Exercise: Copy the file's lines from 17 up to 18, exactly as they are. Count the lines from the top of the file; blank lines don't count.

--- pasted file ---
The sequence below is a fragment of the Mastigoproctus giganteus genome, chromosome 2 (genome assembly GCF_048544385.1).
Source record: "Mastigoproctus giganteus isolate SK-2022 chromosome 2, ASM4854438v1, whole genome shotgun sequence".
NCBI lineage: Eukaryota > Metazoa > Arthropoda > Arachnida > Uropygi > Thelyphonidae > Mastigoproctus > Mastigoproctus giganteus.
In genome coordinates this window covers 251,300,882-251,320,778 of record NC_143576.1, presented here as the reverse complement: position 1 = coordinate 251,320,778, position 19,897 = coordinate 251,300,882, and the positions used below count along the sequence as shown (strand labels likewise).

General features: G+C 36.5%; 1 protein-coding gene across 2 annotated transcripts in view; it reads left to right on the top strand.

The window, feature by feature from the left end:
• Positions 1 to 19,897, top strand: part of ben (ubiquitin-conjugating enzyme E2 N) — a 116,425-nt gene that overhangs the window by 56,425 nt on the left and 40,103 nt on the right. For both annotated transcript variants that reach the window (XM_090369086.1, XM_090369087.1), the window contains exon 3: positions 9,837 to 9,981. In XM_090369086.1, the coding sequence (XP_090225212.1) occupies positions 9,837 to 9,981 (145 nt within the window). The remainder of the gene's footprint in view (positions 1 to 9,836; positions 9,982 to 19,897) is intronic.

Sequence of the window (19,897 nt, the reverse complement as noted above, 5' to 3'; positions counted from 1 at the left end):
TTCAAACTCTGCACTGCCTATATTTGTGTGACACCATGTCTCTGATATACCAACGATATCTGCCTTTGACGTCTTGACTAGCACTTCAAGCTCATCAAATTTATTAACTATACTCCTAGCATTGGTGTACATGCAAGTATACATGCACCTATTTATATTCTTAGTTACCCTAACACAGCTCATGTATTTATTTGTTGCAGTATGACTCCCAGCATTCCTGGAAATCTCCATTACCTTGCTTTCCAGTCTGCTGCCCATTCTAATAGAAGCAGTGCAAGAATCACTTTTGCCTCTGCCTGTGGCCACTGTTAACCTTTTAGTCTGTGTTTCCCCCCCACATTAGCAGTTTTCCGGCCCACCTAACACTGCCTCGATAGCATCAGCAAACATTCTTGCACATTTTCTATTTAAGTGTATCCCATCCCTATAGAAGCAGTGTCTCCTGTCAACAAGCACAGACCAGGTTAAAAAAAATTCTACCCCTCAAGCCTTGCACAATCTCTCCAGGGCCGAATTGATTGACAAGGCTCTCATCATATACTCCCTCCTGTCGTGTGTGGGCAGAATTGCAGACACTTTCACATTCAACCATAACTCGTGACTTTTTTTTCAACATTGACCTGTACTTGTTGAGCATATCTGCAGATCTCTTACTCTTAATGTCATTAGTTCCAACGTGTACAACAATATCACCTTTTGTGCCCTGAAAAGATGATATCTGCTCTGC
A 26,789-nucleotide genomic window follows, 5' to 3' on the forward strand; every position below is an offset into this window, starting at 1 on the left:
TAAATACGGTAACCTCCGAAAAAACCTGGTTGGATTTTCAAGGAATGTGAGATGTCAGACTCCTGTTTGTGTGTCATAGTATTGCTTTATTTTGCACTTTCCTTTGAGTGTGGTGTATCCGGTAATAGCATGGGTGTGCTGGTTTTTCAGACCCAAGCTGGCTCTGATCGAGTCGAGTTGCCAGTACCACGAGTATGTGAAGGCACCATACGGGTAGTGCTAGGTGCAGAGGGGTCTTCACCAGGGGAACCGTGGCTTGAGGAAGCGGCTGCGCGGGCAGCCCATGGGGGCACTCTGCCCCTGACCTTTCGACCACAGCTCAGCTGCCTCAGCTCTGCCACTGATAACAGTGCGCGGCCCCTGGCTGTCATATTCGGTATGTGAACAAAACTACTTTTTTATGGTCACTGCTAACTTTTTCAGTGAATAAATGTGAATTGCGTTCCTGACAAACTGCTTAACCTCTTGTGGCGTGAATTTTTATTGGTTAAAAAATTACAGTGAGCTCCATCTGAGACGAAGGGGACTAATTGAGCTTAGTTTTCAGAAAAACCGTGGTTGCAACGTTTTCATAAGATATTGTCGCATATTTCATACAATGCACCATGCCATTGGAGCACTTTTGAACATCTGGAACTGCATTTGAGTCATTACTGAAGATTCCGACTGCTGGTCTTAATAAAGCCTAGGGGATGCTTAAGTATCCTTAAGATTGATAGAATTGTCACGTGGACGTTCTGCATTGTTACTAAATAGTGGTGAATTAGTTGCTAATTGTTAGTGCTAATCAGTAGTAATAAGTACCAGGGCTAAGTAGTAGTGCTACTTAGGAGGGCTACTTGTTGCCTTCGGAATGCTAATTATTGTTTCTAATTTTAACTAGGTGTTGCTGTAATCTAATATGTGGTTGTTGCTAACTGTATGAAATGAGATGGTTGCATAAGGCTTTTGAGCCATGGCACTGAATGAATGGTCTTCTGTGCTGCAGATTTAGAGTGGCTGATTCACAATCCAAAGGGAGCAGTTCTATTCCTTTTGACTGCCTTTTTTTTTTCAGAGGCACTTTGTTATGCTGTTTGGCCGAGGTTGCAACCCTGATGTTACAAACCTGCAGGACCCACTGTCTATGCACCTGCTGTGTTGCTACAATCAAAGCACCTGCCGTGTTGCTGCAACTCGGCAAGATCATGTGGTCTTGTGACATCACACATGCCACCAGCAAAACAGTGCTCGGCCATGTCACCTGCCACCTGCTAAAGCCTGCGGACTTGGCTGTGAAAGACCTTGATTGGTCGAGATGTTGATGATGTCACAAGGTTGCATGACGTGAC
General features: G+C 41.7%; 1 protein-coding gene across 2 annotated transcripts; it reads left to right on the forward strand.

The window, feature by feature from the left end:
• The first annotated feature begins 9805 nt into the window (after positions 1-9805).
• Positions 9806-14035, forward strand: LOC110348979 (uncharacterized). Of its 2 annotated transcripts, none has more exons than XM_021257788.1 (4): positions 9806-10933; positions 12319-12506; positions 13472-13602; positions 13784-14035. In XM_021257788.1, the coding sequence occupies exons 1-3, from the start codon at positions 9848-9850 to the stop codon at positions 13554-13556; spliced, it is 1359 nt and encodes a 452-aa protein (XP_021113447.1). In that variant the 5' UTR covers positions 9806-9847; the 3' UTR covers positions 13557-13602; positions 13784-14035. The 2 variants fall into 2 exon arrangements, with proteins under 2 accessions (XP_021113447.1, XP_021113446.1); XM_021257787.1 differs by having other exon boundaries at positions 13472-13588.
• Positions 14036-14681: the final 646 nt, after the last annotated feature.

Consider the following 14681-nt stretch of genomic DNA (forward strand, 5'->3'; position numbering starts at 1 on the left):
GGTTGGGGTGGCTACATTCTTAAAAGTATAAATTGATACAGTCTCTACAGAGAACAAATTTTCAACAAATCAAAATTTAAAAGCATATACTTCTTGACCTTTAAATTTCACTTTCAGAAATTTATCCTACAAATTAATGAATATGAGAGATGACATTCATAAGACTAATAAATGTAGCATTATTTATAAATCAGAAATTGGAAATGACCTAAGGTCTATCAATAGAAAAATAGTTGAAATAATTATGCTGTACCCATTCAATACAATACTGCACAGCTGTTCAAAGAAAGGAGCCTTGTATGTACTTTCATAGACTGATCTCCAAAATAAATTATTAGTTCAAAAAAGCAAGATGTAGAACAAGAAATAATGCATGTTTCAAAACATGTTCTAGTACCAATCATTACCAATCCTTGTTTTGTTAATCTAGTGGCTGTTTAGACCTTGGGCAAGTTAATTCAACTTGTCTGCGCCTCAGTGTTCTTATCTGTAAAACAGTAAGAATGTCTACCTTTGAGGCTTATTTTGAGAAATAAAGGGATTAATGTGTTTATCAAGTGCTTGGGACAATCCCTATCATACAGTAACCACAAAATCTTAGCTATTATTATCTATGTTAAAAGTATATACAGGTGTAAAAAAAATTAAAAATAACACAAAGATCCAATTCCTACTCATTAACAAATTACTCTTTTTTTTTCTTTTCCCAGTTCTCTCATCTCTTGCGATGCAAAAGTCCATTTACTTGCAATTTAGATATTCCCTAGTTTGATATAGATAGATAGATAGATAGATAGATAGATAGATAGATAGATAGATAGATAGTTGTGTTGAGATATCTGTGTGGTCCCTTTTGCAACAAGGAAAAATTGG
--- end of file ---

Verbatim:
Consider the following 14681-nt stretch of genomic DNA (forward strand, 5'->3'; position numbering starts at 1 on the left):
GGTTGGGGTGGCTACATTCTTAAAAGTATAAATTGATACAGTCTCTACAGAGAACAAATTTTCAACAAATCAAAATTTAAAAGCATATACTTCTTGACCTTTAAATTTCACTTTCAGAAATTTATCCTACAAATTAATGAATATGAGAGATGACATTCATAAGACTAATAAATGTAGCATTATTTATAAATCAGAAATTGGAAATGACCTAAGGTCTATCAATAGAAAAATAGTTGAAATAATTATGCTGTACCCATTCAATACAATACTGCACAGCTGTTCAAAGAAAGGAGCCTTGTATGTACTTTCATAGACTGATCTCCAAAATAAATTATTAGTTCAAAAAAGCAAGATGTAGAACAAGAAATAATGCATGTTTCAAAACATGTTCTAGTACCAATCATTACCAATCCTTGTTTTGTTAATCTAGTGGCTGTTTAGACCTTGGGCAAGTTAATTCAACTTGTCTGCGCCTCAGTGTTCTTATCTGTAAAACAGTAAGAATGTCTACCTTTGAGGCTTATTTTGAGAAATAAAGGGATTAATGTGTTTATCAAGTGCTTGGGACAATCCCTATCATACAGTAACCACAAAATCTTAGCTATTATTATCTATGTTAAAAGTATATACAGGTGTAAAAAAAATTAAAAATAACACAAAGATCCAATTCCTACTCATTAACAAATTACTCTTTTTTTTTCTTTTCCCAGTTCTCTCATCTCTTGCGATGCAAAAGTCCATTTACTTGCAATTTAGATATTCCCTAGTTTGATATAGATAGATAGATAGATAGATAGATAGATAGATAGATAGATAGATAGATAGTTGTGTTGAGATATCTGTGTGGTCCCTTTTGCAACAAGGAAAAATTGG